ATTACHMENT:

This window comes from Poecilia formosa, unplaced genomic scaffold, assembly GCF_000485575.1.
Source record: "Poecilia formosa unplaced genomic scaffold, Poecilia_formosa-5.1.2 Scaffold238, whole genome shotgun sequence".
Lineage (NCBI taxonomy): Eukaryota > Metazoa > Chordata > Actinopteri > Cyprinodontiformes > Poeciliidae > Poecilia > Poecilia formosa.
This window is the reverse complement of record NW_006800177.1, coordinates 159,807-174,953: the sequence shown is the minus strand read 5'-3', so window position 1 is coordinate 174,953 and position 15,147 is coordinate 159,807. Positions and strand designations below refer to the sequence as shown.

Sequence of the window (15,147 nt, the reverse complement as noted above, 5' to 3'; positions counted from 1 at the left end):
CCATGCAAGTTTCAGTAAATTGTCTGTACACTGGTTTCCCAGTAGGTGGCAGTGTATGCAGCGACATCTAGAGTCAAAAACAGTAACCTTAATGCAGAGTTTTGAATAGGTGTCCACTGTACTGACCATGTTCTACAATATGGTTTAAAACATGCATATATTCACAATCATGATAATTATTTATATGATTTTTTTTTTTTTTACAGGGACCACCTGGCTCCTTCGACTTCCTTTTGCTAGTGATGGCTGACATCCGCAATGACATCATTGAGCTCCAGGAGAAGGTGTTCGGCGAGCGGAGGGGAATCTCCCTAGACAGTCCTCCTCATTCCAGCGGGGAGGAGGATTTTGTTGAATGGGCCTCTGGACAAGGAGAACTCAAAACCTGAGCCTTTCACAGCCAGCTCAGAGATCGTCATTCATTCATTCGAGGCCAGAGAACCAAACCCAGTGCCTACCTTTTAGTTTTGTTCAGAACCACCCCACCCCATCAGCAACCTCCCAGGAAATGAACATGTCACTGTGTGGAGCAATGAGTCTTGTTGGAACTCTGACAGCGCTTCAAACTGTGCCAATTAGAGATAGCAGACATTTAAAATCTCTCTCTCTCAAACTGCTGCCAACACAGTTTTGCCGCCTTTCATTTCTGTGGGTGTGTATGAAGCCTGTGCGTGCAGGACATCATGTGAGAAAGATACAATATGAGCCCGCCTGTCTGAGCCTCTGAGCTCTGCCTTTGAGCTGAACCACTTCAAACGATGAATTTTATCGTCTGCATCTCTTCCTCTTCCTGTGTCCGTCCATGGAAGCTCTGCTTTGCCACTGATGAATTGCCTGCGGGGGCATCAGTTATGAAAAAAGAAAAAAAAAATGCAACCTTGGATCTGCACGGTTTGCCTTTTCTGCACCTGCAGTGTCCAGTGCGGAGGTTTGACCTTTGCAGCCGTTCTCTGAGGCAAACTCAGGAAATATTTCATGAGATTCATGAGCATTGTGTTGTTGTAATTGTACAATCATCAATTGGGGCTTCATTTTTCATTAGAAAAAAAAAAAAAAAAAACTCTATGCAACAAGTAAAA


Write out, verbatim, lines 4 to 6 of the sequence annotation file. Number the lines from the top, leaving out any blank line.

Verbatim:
This window is the reverse complement of record NW_006800177.1, coordinates 159,807-174,953: the sequence shown is the minus strand read 5'-3', so window position 1 is coordinate 174,953 and position 15,147 is coordinate 159,807. Positions and strand designations below refer to the sequence as shown.

Sequence of the window (15,147 nt, the reverse complement as noted above, 5' to 3'; positions counted from 1 at the left end):
CCATGCAAGTTTCAGTAAATTGTCTGTACACTGGTTTCCCAGTAGGTGGCAGTGTATGCAGCGACATCTAGAGTCAAAAACAGTAACCTTAATGCAGAGTTTTGAATAGGTGTCCACTGTACTGACCATGTTCTACAATATGGTTTAAAACATGCATATATTCACAATCATGATAATTATTTATATGATTTTTTTTTTTTTTACAGGGACCACCTGGCTCCTTCGACTTCCTTTTGCTAGTGATGGCTGACATCCGCAATGACATCATTGAGCTCCAGGAGAAGGTGTTCGGCGAGCGGAGGGGAATCTCCCTAGACAGTCCTCCTCATTCCAGCGGGGAGGAGGATTTTGTTGAATGGGCCTCTGGACAAGGAGAACTCAAAACCTGAGCCTTTCACAGCCAGCTCAGAGATCGTCATTCATTCATTCGAGGCCAGAGAACCAAACCCAGTGCCTACCTTTTAGTTTTGTTCAGAACCACCCCACCCCATCAGCAACCTCCCAGGAAATGAACATGTCACTGTGTGGAGCAATGAGTCTTGTTGGAACTCTGACAGCGCTTCAAACTGTGCCAATTAGAGATAGCAGACATTTAAAATCTCTCTCTCTCAAACTGCTGCCAACACAGTTTTGCCGCCTTTCATTTCTGTGGGTGTGTATGAAGCCTGTGCGTGCAGGACATCATGTGAGAAAGATACAATATGAGCCCGCCTGTCTGAGCCTCTGAGCTCTGCCTTTGAGCTGAACCACTTCAAACGATGAATTTTATCGTCTGCATCTCTTCCTCTTCCTGTGTCCGTCCATGGAAGCTCTGCTTTGCCACTGATGAATTGCCTGCGGGGGCATCAGTTATGAAAAAAGAAAAAAAAAATGCAACCTTGGATCTGCACGGTTTGCCTTTTCTGCACCTGCAGTGTCCAGTGCGGAGGTTTGACCTTTGCAGCCGTTCTCTGAGGCAAACTCAGGAAATATTTCATGAGATTCATGAGCATTGTGTTGTTGTAATTGTACAATCATCAATTGGGGCTTCATTTTTCATTAGAAAAAAAAAAAAAAAAAACTCTATGCAACAAGTAAAA